and prominent families of America, the progeni-
tor of which left his native country, Holland, in
the year 1630 to seek his fortune in the newly
discovered regions of North America. His name
was Adrian Hegerman, and he located in New
Amsterdam, which was named in honor of his na-
tive city — Amsterdam, of Holland, and which
is now Alanhattan island, the most populous dis-
trict on the western hemisphere. The family
became a very wealthy and distinguished one of
New York, and many of its representatives may
be found filling positions of prominence and dis-
tinction in connection with the professions in
the great metropolis of America. Branches of
the family have now become widely scattered.
One branch was established in Northampton
county, Pennsylvania, in 1812, by Frank Hager-
man, who settled on the banks of the Delaware,
and by Joseph Hagerman who purchased a farm
in Slateford, near the Delaware watergap. They
were both farmers, and became prosperous men
of their day. Joseph Hagerman was the grand-
father of him whose name introduces this record.
He married Miss Susan LeBar, a lady of French
Huguenot extraction, and to them were born a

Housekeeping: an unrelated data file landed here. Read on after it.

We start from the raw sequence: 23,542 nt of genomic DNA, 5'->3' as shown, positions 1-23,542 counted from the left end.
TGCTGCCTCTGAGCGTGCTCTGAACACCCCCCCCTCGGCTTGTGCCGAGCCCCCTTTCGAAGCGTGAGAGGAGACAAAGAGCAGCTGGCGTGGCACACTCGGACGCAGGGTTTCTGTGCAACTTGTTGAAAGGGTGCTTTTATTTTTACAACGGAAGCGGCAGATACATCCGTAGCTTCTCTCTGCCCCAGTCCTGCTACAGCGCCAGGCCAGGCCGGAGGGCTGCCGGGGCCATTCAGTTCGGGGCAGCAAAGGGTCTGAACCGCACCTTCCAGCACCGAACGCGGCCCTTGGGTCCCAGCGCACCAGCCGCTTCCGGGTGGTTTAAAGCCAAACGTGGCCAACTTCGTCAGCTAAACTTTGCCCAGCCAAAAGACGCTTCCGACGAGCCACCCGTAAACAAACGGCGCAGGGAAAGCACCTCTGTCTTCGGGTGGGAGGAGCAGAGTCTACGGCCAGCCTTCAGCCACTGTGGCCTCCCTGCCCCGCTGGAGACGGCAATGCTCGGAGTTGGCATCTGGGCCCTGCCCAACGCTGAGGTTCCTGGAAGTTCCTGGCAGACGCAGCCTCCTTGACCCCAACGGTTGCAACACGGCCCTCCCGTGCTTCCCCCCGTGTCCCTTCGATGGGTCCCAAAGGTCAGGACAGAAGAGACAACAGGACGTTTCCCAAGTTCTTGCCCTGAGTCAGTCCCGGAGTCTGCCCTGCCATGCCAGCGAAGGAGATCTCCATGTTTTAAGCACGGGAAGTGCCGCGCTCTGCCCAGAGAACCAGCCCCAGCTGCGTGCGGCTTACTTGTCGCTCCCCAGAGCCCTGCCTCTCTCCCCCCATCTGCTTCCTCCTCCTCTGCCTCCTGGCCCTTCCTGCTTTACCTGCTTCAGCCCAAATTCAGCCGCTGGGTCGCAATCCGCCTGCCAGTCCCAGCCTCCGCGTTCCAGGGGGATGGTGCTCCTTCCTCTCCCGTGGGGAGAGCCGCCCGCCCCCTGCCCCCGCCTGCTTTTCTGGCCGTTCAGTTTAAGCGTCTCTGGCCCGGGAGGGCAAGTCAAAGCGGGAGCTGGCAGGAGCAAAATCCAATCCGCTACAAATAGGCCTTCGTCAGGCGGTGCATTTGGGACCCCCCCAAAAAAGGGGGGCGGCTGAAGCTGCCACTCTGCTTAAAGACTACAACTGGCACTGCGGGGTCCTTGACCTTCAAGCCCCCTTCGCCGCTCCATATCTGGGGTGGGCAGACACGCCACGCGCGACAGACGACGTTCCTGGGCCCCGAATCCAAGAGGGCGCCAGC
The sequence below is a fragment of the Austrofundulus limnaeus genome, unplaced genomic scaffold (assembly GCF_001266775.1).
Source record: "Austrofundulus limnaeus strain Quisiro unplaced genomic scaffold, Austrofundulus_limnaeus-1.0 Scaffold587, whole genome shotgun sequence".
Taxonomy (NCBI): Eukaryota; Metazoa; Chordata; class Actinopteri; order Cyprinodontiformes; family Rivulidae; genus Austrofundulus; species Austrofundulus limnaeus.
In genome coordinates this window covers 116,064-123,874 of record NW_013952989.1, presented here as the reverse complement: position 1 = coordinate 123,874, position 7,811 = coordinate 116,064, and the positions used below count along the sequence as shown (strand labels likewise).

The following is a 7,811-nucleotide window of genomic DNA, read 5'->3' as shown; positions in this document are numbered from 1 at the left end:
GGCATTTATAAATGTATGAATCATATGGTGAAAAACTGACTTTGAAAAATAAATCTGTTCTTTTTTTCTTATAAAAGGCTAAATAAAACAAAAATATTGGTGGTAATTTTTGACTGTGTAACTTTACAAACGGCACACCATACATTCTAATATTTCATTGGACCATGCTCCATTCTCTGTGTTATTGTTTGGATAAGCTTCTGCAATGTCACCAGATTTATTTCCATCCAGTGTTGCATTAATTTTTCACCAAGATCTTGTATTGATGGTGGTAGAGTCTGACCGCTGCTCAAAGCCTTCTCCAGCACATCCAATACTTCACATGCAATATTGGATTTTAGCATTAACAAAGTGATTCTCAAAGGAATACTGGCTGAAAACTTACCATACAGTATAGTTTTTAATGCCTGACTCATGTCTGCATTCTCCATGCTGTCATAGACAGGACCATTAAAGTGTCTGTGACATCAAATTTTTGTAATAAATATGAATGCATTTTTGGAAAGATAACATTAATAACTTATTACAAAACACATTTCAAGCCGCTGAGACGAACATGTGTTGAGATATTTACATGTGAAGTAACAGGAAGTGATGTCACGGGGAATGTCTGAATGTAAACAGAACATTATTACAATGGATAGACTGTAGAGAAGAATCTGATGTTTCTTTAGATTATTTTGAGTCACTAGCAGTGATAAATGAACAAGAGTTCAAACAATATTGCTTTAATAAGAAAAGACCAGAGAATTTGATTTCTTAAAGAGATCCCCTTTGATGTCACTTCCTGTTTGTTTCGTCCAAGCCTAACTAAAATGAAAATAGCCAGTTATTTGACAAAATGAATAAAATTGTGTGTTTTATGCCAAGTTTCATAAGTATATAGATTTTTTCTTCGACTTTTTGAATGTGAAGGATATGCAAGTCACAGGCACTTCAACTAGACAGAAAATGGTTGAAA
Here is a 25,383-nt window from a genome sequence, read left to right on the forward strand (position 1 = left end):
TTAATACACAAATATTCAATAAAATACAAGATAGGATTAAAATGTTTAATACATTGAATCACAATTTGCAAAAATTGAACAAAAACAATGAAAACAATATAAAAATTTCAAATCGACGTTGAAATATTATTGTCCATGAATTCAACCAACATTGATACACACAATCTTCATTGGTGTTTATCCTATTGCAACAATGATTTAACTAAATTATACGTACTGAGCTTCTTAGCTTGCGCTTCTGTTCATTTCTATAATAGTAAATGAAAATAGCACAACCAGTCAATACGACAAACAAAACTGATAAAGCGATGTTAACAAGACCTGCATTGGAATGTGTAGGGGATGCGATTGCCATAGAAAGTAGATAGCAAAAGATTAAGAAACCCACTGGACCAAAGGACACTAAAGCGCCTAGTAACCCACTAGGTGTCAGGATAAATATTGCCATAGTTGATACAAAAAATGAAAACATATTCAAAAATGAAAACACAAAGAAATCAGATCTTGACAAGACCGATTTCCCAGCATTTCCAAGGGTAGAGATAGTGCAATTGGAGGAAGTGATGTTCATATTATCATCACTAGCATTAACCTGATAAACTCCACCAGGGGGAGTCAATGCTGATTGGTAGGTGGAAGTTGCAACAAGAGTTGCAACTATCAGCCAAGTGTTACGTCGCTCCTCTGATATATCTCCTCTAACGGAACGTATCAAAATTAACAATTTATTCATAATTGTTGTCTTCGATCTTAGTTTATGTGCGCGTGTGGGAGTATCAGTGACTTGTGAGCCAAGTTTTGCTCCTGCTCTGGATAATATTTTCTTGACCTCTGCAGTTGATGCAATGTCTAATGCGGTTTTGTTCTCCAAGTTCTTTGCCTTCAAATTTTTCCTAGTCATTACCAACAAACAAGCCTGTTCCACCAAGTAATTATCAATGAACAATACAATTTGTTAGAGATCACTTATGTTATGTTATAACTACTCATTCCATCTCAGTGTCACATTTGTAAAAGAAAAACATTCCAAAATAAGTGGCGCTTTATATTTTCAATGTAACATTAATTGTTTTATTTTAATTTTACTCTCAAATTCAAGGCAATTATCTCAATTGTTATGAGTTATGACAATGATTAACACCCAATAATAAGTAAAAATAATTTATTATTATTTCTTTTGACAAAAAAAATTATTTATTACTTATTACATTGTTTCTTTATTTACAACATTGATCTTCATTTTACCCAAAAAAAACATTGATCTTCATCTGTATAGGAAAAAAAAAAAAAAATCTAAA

number of children, some of whom became prom-
inent in society and business circles.

In the maternal line Mr. Hagerman also
comes of Holland ancestry, the Aten family hav-
ing been established in America by emigrants
from the land of the dikes in 1638. Their de-
scendants were worthy people, and, like the
Hagerman family, the Aten family was well rep-
resented in the Revolutionary war by those who
joined the patriot army and fought for the in-
dependence of the colonies. Richard Auter, for
so the name was originally spelled, was a captain
under Washington, and his company was organ-
ized in Sussex county, New Jersey. His son,
Derrick Aten, conducted a hotel and also oper-

ated a ferry at a place now called Hartzell's